The purpose of this observation case study was to understand pre-school and kindergarten teachers’ perceptions of what “distinguishing the characteristics of print” means and to identify strategies pre-school and kindergarten teachers employ to assist young children in learning to distinguish the characteristics. This study used questionnaires, analysis of children’s writing samples, and classroom observations from pre-school and kindergarten teachers in rural locations in the Midwest. Data was separated into three categories: (a) questionnaire data, (b) writing sample analysis data, and (c) observational notes. A multistep analysis was conducted to identify patterns among participant responses. The distinguishing characteristics of print perceived by pre-school and kindergarten teachers included print has a purpose, pictures correspond to words, letters/words convey a message, sounds can be represented by letters, recognition and formation of letters, letters make words, letter sequence, directionality, spacing, capital and lowercase letters, letter order within words, writing is used for various purposes. The teaching strategies pre-school and kindergarten teachers used to assist young children distinguish the characteristics of print included promoting a safe risk free environment, reading aloud, emphasizing reading for meaning by discussing stories, making predictions, and making connection, providing opportunities for shared writing and shared reading activities, emphasizing letters, providing writing opportunities, practice writing letters, handwriting program, literacy centers, word work, emphasizing letter-sound associations by teaching students how to say words slowly. The teachers in this study showed evidence of providing effective instruction in general in learning to look at print. However, the majority of instructional decisions revolved around reading and overlooked the inclusion of writing to support learning to look at print.

 School of Education.

  

Li, Xiaolin, and Ghosh, Suvankar. “Power-Dependence and Reseller Influence on Smes’ Continued Use of Online Direct Sales Channels: An Empirical Study.” Journal of Organizational Computing & Electronic Commerce 22, no. 1 (2012): 87-106.

A dual-channel model with a physical sales channel and an online direct sales channel (ODSC) frequently causes channel conflicts. Small- and medium-sized enterprises (SMEs) using such a model may be forced to suspend ODSC to ease conflicts and maintain traditional resellers. From a channel conflict perspective, this study investigates a few critical factors underlying SMEs’ intention to continue with an existing ODSC. We develop a research model by integrating power-dependence theory and the technology acceptance model. Then we construct and administer a survey to a sample of US SMEs currently using the dual-channel model. Partial least squares regression is employed to analyze the data and evaluate the impact of four key factors on SMEs’ continuance of ODSCs: perceived business value of ODSCs, perceived ease of continuance with ODSCs, reseller dependence, and reseller forceful actions. Findings of the study contribute to the understanding of supplier-reseller relationships and continued use of information technologies among SMEs.

Beacom School of Business.

  

Olagundoye, Stacy Shwartz, and Lawler, Michael J. “Building Effective Program Strategies for Youth-Adult Partnerships: Reflections and Guidance on Promising Practices.” Relational Child & Youth Care Practice 24, no. 4 (2011): 63-73.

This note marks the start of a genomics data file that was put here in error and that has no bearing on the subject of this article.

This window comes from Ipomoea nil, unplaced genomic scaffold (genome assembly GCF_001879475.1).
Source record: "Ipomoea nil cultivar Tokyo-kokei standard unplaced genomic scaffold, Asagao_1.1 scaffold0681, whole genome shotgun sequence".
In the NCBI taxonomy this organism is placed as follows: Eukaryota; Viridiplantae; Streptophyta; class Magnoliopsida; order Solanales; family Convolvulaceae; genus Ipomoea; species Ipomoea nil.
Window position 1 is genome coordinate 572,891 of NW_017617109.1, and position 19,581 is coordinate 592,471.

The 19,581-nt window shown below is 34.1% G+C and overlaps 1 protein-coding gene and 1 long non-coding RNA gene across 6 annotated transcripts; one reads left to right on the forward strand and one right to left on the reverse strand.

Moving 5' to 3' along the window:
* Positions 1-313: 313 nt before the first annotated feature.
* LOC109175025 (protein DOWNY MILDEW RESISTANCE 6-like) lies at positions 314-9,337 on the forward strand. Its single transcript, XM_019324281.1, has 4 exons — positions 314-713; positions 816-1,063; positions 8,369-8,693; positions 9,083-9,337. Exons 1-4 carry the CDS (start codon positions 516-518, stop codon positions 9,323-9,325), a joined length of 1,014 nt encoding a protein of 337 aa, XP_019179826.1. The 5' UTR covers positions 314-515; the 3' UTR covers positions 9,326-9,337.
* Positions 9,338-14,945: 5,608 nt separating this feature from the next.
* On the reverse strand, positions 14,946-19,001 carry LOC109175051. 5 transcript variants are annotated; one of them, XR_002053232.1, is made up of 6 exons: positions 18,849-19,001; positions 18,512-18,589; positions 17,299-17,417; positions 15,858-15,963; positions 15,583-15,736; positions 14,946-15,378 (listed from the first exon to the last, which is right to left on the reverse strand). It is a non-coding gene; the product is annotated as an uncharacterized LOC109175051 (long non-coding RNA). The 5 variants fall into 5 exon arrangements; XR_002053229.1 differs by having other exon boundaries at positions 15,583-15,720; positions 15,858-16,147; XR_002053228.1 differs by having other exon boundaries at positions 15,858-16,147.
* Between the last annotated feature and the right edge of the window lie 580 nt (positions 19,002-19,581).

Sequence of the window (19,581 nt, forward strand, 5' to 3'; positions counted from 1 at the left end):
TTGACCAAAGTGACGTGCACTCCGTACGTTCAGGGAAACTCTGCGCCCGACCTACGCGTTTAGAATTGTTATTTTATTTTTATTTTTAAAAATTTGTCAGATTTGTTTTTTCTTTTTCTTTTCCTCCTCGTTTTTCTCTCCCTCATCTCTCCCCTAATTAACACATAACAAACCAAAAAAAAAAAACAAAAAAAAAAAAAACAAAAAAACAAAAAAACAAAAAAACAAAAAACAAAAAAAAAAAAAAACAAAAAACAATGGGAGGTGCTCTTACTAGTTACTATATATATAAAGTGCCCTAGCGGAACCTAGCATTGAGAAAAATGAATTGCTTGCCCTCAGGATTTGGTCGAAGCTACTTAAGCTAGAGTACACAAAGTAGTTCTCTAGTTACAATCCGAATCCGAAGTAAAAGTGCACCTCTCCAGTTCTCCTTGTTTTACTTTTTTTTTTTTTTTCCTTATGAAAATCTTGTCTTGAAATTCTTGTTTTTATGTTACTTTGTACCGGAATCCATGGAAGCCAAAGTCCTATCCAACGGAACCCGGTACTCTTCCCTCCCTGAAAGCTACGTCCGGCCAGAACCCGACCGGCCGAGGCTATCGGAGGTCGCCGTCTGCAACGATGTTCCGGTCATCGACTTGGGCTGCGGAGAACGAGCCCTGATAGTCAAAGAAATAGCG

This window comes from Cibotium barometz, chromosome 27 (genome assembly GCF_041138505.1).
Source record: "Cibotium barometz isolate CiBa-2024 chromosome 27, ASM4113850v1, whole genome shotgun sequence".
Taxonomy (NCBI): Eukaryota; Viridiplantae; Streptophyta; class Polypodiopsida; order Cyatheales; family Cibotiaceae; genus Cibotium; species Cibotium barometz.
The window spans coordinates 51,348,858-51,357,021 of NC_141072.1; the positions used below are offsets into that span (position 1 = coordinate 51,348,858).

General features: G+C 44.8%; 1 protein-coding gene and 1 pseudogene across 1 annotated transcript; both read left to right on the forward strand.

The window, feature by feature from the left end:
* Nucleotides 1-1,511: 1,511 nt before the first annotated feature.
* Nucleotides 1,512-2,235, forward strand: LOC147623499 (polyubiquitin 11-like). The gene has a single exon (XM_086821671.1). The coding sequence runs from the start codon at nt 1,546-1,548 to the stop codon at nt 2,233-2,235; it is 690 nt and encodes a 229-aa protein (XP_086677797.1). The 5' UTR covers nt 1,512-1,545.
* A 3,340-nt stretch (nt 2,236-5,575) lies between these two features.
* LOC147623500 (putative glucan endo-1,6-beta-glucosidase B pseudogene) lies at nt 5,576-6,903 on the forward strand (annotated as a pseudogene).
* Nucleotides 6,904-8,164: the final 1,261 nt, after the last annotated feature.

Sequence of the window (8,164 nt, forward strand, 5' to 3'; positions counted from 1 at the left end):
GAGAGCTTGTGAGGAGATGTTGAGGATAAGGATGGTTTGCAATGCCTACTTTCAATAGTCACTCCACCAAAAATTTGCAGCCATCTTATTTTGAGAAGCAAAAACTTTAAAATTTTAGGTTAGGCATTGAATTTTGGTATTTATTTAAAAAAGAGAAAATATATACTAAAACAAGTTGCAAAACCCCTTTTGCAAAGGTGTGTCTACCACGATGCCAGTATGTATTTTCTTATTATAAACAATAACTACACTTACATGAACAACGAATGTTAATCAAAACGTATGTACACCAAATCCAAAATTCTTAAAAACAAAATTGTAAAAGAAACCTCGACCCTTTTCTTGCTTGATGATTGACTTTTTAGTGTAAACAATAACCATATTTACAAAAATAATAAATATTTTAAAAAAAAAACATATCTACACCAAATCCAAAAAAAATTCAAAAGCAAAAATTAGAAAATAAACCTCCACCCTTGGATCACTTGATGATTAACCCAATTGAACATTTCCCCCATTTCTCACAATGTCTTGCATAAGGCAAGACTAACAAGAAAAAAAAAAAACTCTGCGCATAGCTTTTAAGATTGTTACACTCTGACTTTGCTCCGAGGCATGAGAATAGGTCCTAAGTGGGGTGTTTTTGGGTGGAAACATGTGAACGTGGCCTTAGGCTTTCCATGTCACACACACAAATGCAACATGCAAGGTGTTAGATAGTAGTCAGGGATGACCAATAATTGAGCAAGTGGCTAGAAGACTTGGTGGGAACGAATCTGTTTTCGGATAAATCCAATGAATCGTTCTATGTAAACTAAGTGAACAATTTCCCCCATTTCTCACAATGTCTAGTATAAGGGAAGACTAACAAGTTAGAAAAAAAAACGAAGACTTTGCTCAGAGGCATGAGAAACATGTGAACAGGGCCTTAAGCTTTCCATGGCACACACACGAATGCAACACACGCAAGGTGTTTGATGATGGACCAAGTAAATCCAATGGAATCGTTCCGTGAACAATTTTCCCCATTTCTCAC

Youth-serving organizations today often employ youth-adult partnerships (YAPs) to strengthen the overall effectiveness of their mission and to provide more enriching leadership experiences for young people. This study explores YAPs — a mutually beneficial relationship in which both parties have shared voice and decision- making power — across six nominated California county 4-H Youth Development Programs. The adults and youth interviewed provided reflections on promising practices of youth-adult partnerships, and their reflections were shared with a focus group of local youth development experts in a small study. Taken together, both groups’ reflections suggested a five step strategy for creating youth- friendly environments for YAPs. This study reveals the critical conditions that the interviewees described, as well as explores the varied ways by which young people can achieve richer forms of youth participation through YAPs.

 School of Health Sciences.

  

Sørensen, Christina, Nilsson, Göran E., Summers, Cliff H., and Øverli, Øyvind. “Social Stress Reduces Forebrain Cell Proliferation in Rainbow Trout (Oncorhynchus Mykiss).” Behavioural Brain Research 227, no. 2 (2012): 311-18.

Abstract: Compared to mammals, teleost fish have a very high rate of adult brain cell proliferation. Still little is known about how this process is regulated in comparative models, and what its functional implications are. We investigated the effect of stressful social interaction on brain cell proliferation in size matched rainbow trout pairs after the formation of stable social hierarchies. After 4 days of interaction, socially subordinate fish displayed common signs of chronic stress including reduced feeding behaviour, elevated plasma cortisol levels, and up-regulated brain stem 5-HT activity. The number of newborn cells in the telencephalon was quantified using immunohistochemistry for the exogenously administered S-phase marker BrdU. Subordinate fish had 40% fewer BrdU-positive telencephalic cells compared to isolated controls, while dominant individuals showed a non-significant tendency towards reduced cell proliferation. Cell proliferation in subordinate animals correlated negatively with aggression received immediately after hierarchy formation, indicating that the level of cell division suppression is related to the severity of the social stressor. These findings are comparable to findings in mammalian models of psychosocial stress, indicating that the suppressive effect of social stress on brain cell proliferation is conserved, and thus likely confers adaptive benefits throughout the vertebrate subphylum.